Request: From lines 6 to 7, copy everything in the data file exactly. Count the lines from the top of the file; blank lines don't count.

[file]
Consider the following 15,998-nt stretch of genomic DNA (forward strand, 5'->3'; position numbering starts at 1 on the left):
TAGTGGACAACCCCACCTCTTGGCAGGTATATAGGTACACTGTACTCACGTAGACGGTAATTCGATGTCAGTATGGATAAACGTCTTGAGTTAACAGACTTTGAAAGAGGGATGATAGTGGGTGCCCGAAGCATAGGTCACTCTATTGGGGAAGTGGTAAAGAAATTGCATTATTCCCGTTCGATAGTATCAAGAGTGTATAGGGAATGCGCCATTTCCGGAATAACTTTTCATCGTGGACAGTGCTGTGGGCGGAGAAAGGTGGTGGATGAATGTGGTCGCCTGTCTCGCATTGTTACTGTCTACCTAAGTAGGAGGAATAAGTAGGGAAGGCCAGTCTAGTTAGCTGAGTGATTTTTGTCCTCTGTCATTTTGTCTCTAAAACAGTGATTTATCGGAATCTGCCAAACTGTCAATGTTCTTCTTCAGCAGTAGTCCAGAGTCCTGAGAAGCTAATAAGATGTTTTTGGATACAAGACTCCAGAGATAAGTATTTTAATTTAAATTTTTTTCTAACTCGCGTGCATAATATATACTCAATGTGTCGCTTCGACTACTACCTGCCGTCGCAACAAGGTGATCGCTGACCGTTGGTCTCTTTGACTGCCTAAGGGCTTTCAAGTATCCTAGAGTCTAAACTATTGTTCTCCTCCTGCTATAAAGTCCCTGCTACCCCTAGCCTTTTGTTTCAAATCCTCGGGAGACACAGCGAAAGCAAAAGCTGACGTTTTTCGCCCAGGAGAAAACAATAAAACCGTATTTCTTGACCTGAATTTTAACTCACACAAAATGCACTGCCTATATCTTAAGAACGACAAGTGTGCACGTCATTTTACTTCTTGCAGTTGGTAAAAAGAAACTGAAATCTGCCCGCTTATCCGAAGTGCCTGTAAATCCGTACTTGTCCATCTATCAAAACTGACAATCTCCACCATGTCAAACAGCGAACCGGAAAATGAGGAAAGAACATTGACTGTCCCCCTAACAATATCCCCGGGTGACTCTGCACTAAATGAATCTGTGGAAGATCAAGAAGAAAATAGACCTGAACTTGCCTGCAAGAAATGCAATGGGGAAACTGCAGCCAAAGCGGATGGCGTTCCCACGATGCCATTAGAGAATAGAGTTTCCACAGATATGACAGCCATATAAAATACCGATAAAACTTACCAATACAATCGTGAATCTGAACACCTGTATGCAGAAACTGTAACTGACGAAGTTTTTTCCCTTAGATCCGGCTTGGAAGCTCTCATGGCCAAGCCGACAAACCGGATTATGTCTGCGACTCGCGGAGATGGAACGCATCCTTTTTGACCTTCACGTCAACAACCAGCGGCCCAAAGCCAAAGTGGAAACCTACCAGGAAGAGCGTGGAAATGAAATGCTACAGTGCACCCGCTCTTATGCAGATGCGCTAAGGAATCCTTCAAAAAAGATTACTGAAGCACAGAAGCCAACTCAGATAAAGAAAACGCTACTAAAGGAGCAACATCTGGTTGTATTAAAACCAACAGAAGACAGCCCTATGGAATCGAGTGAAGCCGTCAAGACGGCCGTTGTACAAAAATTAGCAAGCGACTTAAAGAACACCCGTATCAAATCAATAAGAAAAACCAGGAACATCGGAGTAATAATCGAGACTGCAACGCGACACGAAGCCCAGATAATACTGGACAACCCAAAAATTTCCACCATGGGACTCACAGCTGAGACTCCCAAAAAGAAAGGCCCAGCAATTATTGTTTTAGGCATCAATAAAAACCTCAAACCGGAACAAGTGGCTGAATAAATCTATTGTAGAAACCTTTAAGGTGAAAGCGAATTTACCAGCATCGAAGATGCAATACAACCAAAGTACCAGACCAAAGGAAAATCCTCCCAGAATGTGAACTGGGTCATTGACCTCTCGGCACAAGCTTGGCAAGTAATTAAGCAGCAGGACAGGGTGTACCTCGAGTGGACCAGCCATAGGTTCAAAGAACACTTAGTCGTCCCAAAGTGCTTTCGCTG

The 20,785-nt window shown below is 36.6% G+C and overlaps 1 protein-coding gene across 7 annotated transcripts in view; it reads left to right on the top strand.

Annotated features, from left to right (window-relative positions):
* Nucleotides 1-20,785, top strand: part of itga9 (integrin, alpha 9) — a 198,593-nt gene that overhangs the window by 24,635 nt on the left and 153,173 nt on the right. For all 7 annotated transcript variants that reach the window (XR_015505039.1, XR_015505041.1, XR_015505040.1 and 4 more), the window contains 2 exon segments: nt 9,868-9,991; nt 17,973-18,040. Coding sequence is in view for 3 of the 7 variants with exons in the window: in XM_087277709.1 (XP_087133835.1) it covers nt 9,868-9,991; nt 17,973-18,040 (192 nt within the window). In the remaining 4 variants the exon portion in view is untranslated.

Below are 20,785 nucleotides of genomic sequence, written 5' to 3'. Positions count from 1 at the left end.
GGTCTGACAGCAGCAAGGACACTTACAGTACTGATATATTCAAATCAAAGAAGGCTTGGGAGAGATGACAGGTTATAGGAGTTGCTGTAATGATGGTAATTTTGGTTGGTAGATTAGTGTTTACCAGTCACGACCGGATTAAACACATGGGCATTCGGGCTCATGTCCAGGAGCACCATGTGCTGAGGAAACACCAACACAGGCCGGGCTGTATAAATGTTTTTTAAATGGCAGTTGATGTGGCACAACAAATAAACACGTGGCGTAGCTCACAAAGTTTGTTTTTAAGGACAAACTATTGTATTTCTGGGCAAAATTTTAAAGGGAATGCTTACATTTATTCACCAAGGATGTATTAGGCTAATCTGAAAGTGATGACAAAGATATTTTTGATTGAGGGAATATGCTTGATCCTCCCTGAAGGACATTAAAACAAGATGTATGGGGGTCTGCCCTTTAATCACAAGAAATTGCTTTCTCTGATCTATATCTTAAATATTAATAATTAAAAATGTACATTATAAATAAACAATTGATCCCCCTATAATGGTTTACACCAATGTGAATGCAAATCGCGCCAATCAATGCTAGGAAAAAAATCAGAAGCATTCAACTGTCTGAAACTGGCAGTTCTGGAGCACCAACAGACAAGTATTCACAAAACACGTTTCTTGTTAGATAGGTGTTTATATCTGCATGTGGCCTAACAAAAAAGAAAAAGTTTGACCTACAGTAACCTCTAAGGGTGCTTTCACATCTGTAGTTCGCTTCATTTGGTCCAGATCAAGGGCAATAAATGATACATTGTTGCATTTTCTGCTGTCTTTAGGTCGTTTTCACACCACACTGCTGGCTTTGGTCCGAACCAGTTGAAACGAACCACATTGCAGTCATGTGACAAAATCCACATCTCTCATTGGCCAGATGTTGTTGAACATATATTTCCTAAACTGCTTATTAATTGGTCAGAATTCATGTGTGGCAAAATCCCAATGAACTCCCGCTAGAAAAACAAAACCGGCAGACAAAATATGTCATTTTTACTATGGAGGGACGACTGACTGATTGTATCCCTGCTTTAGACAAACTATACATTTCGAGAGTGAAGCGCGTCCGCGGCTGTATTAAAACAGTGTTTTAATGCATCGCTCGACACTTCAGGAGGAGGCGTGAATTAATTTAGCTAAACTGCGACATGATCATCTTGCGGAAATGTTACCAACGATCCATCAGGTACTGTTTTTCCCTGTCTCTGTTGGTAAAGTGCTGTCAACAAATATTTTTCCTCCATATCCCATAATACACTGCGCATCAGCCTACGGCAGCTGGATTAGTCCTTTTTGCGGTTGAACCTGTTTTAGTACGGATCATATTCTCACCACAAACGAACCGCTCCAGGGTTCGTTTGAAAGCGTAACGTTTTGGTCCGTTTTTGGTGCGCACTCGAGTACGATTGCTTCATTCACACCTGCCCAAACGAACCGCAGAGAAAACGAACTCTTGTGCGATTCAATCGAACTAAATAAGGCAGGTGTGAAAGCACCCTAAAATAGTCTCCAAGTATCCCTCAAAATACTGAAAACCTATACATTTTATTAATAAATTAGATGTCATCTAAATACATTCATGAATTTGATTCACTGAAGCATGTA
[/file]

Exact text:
Below are 20,785 nucleotides of genomic sequence, written 5' to 3'. Positions count from 1 at the left end.
GGTCTGACAGCAGCAAGGACACTTACAGTACTGATATATTCAAATCAAAGAAGGCTTGGGAGAGATGACAGGTTATAGGAGTTGCTGTAATGATGGTAATTTTGGTTGGTAGATTAGTGTTTACCAGTCACGACCGGATTAAACACATGGGCATTCGGGCTCATGTCCAGGAGCACCATGTGCTGAGGAAACACCAACACAGGCCGGGCTGTATAAATGTTTTTTAAATGGCAGTTGATGTGGCACAACAAATAAACACGTGGCGTAGCTCACAAAGTTTGTTTTTAAGGACAAACTATTGTATTTCTGGGCAAAATTTTAAAGGGAATGCTTACATTTATTCACCAAGGATGTATTAGGCTAATCTGAAAGTGATGACAAAGATATTTTTGATTGAGGGAATATGCTTGATCCTCCCTGAAGGACATTAAAACAAGATGTATGGGGGTCTGCCCTTTAATCACAAGAAATTGCTTTCTCTGATCTATATCTTAAATATTAATAATTAAAAATGTACATTATAAATAAACAATTGATCCCCCTATAATGGTTTACACCAATGTGAATGCAAATCGCGCCAATCAATGCTAGGAAAAAAATCAGAAGCATTCAACTGTCTGAAACTGGCAGTTCTGGAGCACCAACAGACAAGTATTCACAAAACACGTTTCTTGTTAGATAGGTGTTTATATCTGCATGTGGCCTAACAAAAAAGAAAAAGTTTGACCTACAGTAACCTCTAAGGGTGCTTTCACATCTGTAGTTCGCTTCATTTGGTCCAGATCAAGGGCAATAAATGATACATTGTTGCATTTTCTGCTGTCTTTAGGTCGTTTTCACACCACACTGCTGGCTTTGGTCCGAACCAGTTGAAACGAACCACATTGCAGTCATGTGACAAAATCCACATCTCTCATTGGCCAGATGTTGTTGAACATATATTTCCTAAACTGCTTATTAATTGGTCAGAATTCATGTGTGGCAAAATCCCAATGAACTCCCGCTAGAAAAACAAAACCGGCAGACAAAATATGTCATTTTTACTATGGAGGGACGACTGACTGATTGTATCCCTGCTTTAGACAAACTATACATTTCGAGAGTGAAGCGCGTCCGCGGCTGTATTAAAACAGTGTTTTAATGCATCGCTCGACACTTCAGGAGGAGGCGTGAATTAATTTAGCTAAACTGCGACATGATCATCTTGCGGAAATGTTACCAACGATCCATCAGGTACTGTTTTTCCCTGTCTCTGTTGGTAAAGTGCTGTCAACAAATATTTTTCCTCCATATCCCATAATACACTGCGCATCAGCCTACGGCAGCTGGATTAGTCCTTTTTGCGGTTGAACCTGTTTTAGTACGGATCATATTCTCACCACAAACGAACCGCTCCAGGGTTCGTTTGAAAGCGTAACGTTTTGGTCCGTTTTTGGTGCGCACTCGAGTACGATTGCTTCATTCACACCTGCCCAAACGAACCGCAGAGAAAACGAACTCTTGTGCGATTCAATCGAACTAAATAAGGCAGGTGTGAAAGCACCCTAAAATAGTCTCCAAGTATCCCTCAAAATACTGAAAACCTATACATTTTATTAATAAATTAGATGTCATCTAAATACATTCATGAATTTGATTCACTGAAGCATGTA